Whenever there is a shooting committed by a young person, many people seek an outlet to vent their frustration and confusion. Unfortunately, the most common scapegoat used by the media is violent video games. I find it ridiculous that just because someone played Call of Duty last week, it is therefore undoubtedly true that he/she shot someone, because, as the media says “it’s seen as OK in Call of Duty” – I’m sorry, WHAT?! Using video games constantly as a scapegoat for this kind of situation is completely illogical but unfortunately, because the media extensively covers it, it is believed by many to be the absolute truth. Now, many people have begun to believe that video games are bad, and are supposedly to blame for causing violence, aggression and anti-social behaviour in today’s society. But purported negative effects such as increased aggression, violence and various health problems such as obesity and repetitive strain injuries tend to get lots more media coverage than the positives that are associated with playing video games. Video games can benefit players in many ways, and this is something that isn’t often discussed or even recognised by many people. In this feature article I endeavour to, for once, discuss the potential benefits of playing video games.
It is often the case that shooting bad guys in a video game is viewed as bad as it promotes and rewards violence. However, shooting bad guys in video games can actually unexpectedly give you better vision, according to a University of Rochester study. In this study, some people were asked to play Call of Duty, whilst others played The Sims 2. Those that played the first person shooter experienced an increase in their “contrast sensitivity function,” or the ability to make out slight changes in the brightness of an image. The ability to pick out bright patches is crucial to daily tasks like driving at night. Read more about the study here.
Video games also have great educational potential in addition to their entertainment value. There is now a ton of research which shows that video games can be put to effective educational uses, regardless of whether they are violent shooter games or not. The interactivity found within video games can stimulate learning, allowing individuals to experience curiosity and challenge that stimulates the learning experience. Games specifically designed to teach a specific skill have been very successful, precisely because they are motivating, engaging, interactive, and provide rewards to improve learning – an example of this type of game are the brain training games on the Nintendo DS.
A common view amongst society is that playing video games is a lazy hobby; however, playing videos may strengthen a range of cognitive skills such as spatial navigation, reasoning, memory and perception. Furthermore, many studies also reveal that playing video games can improve reaction times and hand-eye co-ordination. For example, research has shown that spatial visualisation ability, such as mentally rotating and manipulating two- and three-dimensional objects, improves when people play video games.
The other common stereotype of a gamer is that they are a bit of a loner, and that they have no social life as all they do is stay inside and play video games. However, a study done by researchers at North Carolina State University, York University and the University of Ontario Institute of Technology found that playing online games does not replace offline social lives, but expands them. You can find more information about this study here. Games that involve multiple players encourage players to work cooperatively to achieve certain goals. When you play a co-op game, you learn to listen to others, formulate plans with other players, and distribute tasks based on skills. Some online games, such as Call of Duty, are even played internationally, and this can introduce players to people of different nationalities and cultures. This allows players to create friendships among different people whom they wouldn’t have usually met. I have a lot of great friends online that are based all over the world, but I do not see these as fake “online” friendships – I have a genuine social life when I am amongst these people – and I have a damn good time.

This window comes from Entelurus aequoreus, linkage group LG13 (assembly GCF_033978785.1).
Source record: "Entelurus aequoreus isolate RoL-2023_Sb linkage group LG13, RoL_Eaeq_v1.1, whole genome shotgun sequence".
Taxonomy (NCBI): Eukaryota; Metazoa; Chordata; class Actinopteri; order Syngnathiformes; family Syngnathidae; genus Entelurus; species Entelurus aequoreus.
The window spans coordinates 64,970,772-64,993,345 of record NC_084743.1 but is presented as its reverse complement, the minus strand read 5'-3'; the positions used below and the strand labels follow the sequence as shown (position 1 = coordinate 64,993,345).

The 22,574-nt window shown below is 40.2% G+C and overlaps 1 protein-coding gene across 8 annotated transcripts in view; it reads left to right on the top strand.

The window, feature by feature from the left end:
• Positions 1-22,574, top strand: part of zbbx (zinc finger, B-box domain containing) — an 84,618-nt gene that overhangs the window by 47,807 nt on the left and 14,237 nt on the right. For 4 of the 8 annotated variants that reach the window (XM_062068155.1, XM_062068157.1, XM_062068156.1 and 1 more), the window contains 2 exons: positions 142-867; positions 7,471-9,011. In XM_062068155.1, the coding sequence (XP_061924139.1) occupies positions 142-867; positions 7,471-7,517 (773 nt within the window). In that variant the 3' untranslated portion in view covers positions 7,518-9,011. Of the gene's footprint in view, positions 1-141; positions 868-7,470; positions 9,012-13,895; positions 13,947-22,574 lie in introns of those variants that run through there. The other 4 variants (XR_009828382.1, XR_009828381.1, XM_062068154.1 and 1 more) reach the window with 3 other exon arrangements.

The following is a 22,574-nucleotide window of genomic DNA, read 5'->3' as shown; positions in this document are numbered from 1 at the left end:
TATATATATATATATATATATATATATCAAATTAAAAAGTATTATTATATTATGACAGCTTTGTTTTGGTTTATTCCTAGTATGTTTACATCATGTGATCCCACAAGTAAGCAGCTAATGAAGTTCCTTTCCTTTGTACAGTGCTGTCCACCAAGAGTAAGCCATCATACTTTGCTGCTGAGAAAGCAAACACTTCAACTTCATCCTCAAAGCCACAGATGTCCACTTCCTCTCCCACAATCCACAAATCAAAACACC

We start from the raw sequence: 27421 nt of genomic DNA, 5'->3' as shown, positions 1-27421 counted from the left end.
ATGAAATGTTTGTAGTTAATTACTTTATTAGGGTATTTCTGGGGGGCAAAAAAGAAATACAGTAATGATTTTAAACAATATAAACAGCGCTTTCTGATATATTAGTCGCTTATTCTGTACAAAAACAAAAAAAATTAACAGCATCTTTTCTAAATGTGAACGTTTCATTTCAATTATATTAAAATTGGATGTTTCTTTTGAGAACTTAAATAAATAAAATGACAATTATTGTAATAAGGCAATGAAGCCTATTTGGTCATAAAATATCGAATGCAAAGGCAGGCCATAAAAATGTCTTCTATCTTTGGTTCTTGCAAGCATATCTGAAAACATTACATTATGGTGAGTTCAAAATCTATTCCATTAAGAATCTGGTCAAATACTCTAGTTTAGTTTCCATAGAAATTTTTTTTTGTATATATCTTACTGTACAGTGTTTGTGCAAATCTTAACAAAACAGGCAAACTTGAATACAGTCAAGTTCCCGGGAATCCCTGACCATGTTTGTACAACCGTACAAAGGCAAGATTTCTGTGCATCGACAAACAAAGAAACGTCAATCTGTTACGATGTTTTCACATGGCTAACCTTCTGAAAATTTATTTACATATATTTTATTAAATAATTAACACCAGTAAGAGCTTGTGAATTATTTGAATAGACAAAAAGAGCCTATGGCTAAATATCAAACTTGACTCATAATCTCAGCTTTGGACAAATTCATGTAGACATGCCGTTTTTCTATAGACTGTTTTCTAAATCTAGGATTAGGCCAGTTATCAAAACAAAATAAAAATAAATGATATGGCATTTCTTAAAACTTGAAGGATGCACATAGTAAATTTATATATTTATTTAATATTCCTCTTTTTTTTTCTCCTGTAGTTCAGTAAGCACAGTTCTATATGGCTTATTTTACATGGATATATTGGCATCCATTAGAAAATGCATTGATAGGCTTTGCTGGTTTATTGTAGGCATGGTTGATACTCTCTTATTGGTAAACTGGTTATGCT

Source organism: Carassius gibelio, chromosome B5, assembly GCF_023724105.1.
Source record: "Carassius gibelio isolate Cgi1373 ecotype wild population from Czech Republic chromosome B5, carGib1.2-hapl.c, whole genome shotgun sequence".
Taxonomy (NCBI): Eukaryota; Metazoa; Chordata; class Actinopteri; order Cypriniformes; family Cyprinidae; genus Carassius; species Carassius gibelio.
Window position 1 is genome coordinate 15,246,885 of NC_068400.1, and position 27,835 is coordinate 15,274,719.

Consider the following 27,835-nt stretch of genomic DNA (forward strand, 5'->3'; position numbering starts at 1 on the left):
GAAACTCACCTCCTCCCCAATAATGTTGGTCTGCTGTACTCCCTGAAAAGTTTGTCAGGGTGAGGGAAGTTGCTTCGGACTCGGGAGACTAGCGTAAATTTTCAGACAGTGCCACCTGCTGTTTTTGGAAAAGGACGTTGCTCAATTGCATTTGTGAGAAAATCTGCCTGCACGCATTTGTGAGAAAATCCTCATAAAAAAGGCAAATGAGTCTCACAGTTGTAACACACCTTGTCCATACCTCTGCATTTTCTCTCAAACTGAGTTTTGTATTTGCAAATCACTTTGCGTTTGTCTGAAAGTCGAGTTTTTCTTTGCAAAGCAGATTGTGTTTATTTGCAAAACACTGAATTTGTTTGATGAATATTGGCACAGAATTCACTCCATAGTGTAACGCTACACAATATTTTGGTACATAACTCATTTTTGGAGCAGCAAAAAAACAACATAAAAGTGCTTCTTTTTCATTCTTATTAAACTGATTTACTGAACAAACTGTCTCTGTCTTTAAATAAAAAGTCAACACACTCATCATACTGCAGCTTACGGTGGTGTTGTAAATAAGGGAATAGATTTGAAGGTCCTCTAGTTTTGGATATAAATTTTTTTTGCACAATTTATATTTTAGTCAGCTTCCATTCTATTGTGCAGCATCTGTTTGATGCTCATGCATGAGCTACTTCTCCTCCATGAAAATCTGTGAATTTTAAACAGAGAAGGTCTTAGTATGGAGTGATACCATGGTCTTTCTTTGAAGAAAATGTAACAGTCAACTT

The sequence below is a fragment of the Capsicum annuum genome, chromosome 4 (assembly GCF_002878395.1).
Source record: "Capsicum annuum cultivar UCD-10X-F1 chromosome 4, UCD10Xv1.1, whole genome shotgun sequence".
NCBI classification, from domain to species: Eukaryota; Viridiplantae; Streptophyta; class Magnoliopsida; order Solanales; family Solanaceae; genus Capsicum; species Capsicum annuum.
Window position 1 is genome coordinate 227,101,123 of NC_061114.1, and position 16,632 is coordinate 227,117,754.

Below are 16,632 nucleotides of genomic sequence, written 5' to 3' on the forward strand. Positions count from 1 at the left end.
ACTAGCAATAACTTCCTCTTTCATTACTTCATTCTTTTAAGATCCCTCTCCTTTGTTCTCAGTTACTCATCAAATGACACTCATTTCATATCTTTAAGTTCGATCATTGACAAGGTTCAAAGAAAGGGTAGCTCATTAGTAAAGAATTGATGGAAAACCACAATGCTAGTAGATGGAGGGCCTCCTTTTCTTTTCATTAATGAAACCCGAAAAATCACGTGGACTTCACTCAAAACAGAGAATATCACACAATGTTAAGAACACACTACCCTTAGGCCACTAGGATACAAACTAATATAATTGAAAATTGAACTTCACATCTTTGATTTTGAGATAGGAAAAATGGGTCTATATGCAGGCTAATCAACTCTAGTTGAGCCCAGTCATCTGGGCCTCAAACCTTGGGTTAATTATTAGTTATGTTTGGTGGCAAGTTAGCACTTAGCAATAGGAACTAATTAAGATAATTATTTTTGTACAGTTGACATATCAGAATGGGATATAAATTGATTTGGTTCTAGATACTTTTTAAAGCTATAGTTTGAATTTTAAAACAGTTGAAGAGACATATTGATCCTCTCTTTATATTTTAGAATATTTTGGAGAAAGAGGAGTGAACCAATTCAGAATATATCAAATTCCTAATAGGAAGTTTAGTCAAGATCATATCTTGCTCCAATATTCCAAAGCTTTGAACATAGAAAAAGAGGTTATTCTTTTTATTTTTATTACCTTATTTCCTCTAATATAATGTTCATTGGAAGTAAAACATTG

Other studies have also revealed that video games can be put to therapeutic uses. Simple games that can be played quickly, such as “Angry Birds,” can improve players’ moods, promote relaxation and get rid of anxiety. You can find some more information about this here. A lot of the gamers I have personally spoken to have said that they play video games, particularly RPGs, to immerse themselves in another world and to escape from their problems in reality. Video games, then, can act as a sort of comfort for some people. In addition to this, a person may play a violent video game to release pent-up aggression and frustration. I, for one, can vouch for this as whenever I come home from a stressful day, I really feel like jumping on Call of Duty or Destiny, and shooting some characters to get rid of my anger – and it works a treat.
So, there we have it…there are many positives that are associated with playing video games, and these are often effects that are overlooked. The media always tends to focus on the negative effects that are supposedly associated with video games as they illogically continue to use video games as a scapegoat for violence in today’s society.
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